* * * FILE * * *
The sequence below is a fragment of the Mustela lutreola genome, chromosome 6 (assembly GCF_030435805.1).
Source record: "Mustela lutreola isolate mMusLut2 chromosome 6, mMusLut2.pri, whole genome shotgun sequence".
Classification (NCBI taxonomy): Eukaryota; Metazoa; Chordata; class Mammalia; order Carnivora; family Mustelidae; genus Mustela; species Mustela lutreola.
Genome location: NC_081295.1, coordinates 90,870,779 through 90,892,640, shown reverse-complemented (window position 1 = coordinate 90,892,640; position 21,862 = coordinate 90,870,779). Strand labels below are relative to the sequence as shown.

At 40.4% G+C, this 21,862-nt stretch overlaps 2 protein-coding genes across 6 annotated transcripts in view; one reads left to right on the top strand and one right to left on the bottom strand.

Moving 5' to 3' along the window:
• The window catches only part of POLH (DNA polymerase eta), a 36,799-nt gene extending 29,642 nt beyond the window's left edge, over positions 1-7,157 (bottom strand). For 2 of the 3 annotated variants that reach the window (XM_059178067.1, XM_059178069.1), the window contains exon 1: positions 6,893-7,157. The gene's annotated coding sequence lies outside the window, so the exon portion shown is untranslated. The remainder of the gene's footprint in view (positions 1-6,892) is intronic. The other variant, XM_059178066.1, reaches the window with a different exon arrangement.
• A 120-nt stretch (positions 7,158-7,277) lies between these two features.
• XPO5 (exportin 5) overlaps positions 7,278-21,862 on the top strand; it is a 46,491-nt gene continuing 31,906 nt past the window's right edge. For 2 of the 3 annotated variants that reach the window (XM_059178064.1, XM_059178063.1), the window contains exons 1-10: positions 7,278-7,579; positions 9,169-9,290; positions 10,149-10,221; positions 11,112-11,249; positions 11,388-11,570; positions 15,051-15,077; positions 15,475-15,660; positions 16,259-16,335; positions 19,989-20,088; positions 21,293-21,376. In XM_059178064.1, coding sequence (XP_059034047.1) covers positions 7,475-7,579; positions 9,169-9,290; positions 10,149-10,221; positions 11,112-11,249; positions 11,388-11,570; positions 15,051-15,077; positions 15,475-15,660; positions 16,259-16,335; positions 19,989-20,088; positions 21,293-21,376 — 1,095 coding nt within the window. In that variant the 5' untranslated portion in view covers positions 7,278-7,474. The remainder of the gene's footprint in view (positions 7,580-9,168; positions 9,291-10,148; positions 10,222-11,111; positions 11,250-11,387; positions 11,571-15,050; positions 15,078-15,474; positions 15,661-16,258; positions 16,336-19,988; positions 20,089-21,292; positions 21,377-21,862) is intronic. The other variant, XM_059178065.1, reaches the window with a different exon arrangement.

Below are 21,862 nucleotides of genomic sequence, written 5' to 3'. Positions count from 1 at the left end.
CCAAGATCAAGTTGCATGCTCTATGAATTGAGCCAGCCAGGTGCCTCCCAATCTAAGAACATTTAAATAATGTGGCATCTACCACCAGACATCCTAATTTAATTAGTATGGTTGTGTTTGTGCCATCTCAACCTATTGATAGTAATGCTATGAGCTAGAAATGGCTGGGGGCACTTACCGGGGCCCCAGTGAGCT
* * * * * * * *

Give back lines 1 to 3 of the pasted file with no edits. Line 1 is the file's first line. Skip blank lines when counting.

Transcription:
The sequence below is a fragment of the Mustela lutreola genome, chromosome 6 (assembly GCF_030435805.1).
Source record: "Mustela lutreola isolate mMusLut2 chromosome 6, mMusLut2.pri, whole genome shotgun sequence".
Classification (NCBI taxonomy): Eukaryota; Metazoa; Chordata; class Mammalia; order Carnivora; family Mustelidae; genus Mustela; species Mustela lutreola.